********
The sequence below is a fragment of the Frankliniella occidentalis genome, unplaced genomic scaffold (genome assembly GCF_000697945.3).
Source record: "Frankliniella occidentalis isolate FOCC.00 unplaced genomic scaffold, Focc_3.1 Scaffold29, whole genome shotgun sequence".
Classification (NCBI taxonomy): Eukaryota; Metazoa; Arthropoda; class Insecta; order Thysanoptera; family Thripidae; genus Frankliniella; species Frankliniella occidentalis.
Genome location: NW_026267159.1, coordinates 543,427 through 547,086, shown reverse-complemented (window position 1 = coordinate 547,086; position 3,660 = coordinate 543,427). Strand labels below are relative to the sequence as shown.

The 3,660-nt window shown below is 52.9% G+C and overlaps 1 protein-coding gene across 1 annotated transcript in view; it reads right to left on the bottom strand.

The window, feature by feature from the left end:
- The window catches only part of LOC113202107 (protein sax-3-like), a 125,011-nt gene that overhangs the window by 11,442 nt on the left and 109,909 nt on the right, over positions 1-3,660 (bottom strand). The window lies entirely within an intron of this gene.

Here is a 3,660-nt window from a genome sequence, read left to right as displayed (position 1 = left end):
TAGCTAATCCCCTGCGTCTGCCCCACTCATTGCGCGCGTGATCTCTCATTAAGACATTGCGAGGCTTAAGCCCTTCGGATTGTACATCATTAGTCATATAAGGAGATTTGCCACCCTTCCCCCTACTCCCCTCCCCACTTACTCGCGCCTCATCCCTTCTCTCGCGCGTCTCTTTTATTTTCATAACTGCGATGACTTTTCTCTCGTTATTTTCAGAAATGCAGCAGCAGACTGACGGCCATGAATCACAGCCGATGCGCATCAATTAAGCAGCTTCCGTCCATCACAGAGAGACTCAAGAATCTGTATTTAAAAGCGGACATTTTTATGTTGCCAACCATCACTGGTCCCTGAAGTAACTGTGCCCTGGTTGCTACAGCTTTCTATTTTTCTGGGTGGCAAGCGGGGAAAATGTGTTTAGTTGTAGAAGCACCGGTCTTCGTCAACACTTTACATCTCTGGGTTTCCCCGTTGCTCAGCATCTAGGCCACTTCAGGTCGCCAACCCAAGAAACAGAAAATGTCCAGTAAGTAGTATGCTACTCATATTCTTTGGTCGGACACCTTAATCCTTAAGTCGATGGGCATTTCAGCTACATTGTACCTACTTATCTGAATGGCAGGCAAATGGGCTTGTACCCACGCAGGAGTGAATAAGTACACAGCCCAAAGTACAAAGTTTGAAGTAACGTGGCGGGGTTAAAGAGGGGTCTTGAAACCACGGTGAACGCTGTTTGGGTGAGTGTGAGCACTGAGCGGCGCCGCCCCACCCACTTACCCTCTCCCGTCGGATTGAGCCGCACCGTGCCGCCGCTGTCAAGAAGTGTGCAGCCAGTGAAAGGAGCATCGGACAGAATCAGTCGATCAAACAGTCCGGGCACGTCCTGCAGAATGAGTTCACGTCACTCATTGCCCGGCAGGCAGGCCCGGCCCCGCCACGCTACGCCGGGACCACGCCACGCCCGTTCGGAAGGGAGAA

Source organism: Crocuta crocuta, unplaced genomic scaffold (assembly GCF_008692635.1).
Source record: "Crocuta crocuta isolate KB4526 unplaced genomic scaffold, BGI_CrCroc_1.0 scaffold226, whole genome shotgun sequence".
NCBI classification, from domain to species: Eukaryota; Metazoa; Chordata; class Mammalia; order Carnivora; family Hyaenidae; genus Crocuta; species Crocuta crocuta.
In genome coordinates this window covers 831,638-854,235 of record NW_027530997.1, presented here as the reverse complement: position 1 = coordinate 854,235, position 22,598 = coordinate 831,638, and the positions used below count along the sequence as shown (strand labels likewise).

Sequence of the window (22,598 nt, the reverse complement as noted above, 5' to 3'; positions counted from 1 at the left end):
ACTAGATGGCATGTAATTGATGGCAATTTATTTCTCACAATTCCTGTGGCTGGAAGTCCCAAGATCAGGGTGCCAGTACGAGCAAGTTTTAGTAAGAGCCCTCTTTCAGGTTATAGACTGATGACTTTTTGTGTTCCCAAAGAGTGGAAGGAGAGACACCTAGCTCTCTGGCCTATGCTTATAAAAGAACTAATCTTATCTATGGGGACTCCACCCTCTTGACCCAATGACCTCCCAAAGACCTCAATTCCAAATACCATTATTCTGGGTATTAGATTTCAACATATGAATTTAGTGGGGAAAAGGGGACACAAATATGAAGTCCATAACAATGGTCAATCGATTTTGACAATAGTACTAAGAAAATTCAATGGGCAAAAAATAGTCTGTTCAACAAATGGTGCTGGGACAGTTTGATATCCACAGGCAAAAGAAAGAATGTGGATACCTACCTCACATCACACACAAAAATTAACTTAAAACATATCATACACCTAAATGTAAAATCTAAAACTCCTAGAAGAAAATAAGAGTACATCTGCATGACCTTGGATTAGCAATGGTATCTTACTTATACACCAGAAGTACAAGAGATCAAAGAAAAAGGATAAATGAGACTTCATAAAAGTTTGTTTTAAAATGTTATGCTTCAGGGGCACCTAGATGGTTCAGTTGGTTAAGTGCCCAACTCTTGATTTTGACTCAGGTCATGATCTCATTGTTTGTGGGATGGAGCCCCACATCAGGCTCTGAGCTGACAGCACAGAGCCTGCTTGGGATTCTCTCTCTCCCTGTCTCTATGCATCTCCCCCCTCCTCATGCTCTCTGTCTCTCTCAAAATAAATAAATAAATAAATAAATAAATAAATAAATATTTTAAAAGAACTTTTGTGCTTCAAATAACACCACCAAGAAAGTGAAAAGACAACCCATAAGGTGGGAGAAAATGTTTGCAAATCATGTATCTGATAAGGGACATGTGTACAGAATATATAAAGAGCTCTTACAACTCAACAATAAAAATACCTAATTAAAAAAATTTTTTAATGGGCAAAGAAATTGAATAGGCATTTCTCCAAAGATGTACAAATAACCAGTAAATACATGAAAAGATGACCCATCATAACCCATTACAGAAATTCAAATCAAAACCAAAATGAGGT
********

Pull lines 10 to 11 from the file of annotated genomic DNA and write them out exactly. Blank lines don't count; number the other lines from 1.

Source organism: Crocuta crocuta, unplaced genomic scaffold (assembly GCF_008692635.1).
Source record: "Crocuta crocuta isolate KB4526 unplaced genomic scaffold, BGI_CrCroc_1.0 scaffold226, whole genome shotgun sequence".